A Method For Detecting 23 Drugs And Medicines In Saliva Has Been Developed
A team of scientists from the Institute of Legal Medicine at the University of Santiago de Compostela (USC) has developed a technique for detecting the presence of 23 illicit drugs and medicines in saliva samples. The method, published in the journal Analytical and Bioanalytical Chemistry, is already being used by the DGT in Spain, as part of a European study on the frequency of alcohol and drug consumption amongst drivers.
"The saliva samples are collected by putting some cotton on the end of a special device placed under the tongue as if it were a lollipop, with an indicator that turns blue when there is a sufficient sample (0.5 millilitres)", so SINC was informed by Manuel López Rivadulla, one of the creators of the technique and researcher from the Institute of Legal Medicine at the USC. Each piece of cotton is then placed in a tube and labelled for analysis.
Rivadulla commented that when it is the traffic police who take samples from drivers, the tubes are placed in specially prepared containers and transported refrigerated to the laboratory. The saliva is therefore processed and analysed using two combined systems: liquid chromatography (LC), by means of which the molecules searched for are separated, and tandem mass spectrometry (MS/MS), which enables the "unmistakable" identification of the different chemical compounds.
This new method, which has been published in the journal Analytical and Bioanalytical Chemistry makes it possible to determine up to 23 substances in saliva at the same time, both illicit drugs (such as cocaine, cannabis and amphetamines) and medicinal drugs (morphine, methadone, codeine and diazepam).
The research group pointed out that drug and medicine detection in oral fluids is a non-intrusive technique, in contrast to blood or urine analyses. The individual can also be observed directly while taking the samples.
More than 3,000 drivers will be controlled
Rivadulla has informed SINC that this method is already being used for analysing saliva as part of a Directorate General of Traffic (DGT) study on the number of drivers that drive under the effects of psychoactive substances.
According to Juan Carlos González Luque, medical adviser at the DGT's National Observatory for Road Safety, the aim of the study is to determine the prevalence of the consumption of alcohol, other drugs and medicines amongst Spanish drivers. "Two samples will be taken during the controls: one will be analysed in situ, using rapid antigen-antibody immunological techniques, and another sent to the USC's laboratory in Galicia", he explained.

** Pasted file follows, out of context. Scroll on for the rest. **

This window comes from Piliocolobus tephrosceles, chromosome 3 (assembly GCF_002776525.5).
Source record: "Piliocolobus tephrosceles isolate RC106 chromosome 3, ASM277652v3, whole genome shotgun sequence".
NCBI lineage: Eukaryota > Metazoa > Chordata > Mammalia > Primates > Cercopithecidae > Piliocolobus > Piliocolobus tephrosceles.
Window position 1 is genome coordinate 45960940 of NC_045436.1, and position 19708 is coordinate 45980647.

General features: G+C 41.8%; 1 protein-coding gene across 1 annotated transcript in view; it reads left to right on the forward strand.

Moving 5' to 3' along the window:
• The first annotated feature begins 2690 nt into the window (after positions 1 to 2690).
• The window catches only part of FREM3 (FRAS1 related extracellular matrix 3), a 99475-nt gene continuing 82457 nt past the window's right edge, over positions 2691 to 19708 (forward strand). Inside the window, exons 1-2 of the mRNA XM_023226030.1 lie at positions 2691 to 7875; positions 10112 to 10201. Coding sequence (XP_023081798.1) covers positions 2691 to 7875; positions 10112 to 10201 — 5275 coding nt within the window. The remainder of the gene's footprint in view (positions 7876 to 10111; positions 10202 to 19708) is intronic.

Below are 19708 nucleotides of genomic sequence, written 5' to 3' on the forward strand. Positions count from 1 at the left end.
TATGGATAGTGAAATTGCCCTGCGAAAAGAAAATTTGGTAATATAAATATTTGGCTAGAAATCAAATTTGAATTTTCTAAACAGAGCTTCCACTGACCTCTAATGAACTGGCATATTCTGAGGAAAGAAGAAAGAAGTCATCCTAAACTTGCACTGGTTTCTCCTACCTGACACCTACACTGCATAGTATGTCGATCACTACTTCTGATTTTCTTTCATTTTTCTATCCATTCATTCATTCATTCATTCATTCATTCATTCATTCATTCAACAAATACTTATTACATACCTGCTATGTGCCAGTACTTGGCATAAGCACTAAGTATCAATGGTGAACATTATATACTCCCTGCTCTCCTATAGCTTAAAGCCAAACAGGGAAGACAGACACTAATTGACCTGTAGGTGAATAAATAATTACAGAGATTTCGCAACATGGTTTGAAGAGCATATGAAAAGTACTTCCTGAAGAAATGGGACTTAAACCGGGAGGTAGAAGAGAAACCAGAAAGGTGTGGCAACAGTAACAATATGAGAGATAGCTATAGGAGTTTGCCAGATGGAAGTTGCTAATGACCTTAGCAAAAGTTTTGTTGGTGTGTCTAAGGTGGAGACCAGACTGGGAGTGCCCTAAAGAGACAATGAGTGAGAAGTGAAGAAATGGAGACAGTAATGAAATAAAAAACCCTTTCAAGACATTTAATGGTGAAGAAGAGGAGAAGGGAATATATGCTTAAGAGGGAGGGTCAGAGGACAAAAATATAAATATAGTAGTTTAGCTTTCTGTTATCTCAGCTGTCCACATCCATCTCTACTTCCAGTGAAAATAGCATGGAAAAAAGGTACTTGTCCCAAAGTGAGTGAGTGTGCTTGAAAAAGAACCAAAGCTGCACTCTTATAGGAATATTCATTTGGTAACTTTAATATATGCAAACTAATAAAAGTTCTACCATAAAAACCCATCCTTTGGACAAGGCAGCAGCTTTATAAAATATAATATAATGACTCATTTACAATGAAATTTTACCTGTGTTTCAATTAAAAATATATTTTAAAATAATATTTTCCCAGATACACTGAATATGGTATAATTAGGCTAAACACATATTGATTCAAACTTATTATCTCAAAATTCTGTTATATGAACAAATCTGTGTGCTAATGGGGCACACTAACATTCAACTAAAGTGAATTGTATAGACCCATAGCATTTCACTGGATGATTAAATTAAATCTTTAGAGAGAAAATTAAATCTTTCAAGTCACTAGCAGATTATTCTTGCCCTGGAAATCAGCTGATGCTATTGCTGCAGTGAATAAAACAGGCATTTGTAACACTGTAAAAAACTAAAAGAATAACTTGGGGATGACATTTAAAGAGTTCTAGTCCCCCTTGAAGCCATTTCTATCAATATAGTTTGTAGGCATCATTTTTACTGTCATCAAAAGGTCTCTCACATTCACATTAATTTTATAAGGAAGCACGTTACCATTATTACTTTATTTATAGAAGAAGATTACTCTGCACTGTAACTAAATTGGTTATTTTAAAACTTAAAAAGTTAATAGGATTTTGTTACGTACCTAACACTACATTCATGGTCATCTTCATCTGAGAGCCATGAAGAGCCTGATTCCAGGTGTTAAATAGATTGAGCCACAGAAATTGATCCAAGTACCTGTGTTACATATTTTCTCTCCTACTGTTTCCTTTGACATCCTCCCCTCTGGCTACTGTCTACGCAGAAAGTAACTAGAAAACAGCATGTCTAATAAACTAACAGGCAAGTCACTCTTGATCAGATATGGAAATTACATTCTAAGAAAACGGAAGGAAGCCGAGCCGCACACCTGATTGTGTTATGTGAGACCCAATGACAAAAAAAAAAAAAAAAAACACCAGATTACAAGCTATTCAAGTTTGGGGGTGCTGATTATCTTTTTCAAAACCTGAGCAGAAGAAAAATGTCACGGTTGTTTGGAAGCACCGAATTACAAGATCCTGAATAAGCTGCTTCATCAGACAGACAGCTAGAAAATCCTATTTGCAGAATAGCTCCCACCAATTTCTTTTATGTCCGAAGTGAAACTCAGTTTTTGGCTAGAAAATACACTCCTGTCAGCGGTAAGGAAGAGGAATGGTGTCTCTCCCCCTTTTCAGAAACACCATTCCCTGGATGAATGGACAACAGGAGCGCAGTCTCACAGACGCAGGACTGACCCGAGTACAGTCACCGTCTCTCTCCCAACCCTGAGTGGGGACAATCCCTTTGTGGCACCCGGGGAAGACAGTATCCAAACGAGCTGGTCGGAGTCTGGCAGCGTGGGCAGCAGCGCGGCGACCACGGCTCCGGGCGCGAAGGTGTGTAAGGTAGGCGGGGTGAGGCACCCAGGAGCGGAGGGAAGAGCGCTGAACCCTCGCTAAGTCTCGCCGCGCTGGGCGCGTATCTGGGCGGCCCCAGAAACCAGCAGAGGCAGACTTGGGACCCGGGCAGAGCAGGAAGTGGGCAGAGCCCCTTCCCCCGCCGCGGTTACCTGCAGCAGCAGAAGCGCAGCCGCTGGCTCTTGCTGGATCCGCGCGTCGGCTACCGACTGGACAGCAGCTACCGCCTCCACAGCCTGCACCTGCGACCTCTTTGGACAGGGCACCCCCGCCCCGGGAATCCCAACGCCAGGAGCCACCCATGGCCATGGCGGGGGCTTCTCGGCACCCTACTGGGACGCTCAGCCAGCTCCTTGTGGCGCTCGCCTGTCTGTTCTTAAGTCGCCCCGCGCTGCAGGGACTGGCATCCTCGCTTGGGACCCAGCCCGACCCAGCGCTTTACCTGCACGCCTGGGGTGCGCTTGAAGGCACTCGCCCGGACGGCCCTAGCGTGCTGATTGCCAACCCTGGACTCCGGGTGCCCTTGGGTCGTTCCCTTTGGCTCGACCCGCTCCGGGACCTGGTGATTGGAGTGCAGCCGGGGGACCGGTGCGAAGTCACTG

The taking of saliva samples began in September 2008 at 32 points around Spain (except the Canary Islands, Ceuta and Melilla). Those responsible for this initiative, which will finish in September 2009, aim to carry out this random selection control in 3,000 to 3,500 drivers.
González Luque added that the study has a dual aspect: legal and research. Legally, the relevant disciplinary penalties and punishments will be imposed on drivers in whom the presence of drugs is detected. "And we have already detected various cases", commented the DGT medical adviser.
But the main aim is to determine how many Spanish drivers consume both drugs and alcohol. The conclusions of the report will also help to improve the controls. González Luque intimated that it is highly likely that a simple and quick procedure will be ready this year which any traffic policeman can use.
Drugs a bigger problem than alcohol amongst drivers
The DGT adviser also warned that the information obtained to date indicates that drug consumption by drivers is an "even bigger problem than alcohol". The researcher highlighted that in 2007 the presence of psychoactive substances was detected in 10% of drivers who died on the road, without including the number of people who had an accident, were injured or died away from the scene of the accident, on whom no data is available.
This research forms part of the DRUID (Driving under the Influence of Drugs, Alcohol and Medicines) European project, involving 37 international research centres working in different lines.
In addition to the DGT and University of Santiago, the research work in Spain also includes the University of Valladolid, whose experts classify the drugs according to their effect on the ability to drive. This information could be of great help to doctors and pharmacists when it comes to giving prescriptions to drivers.
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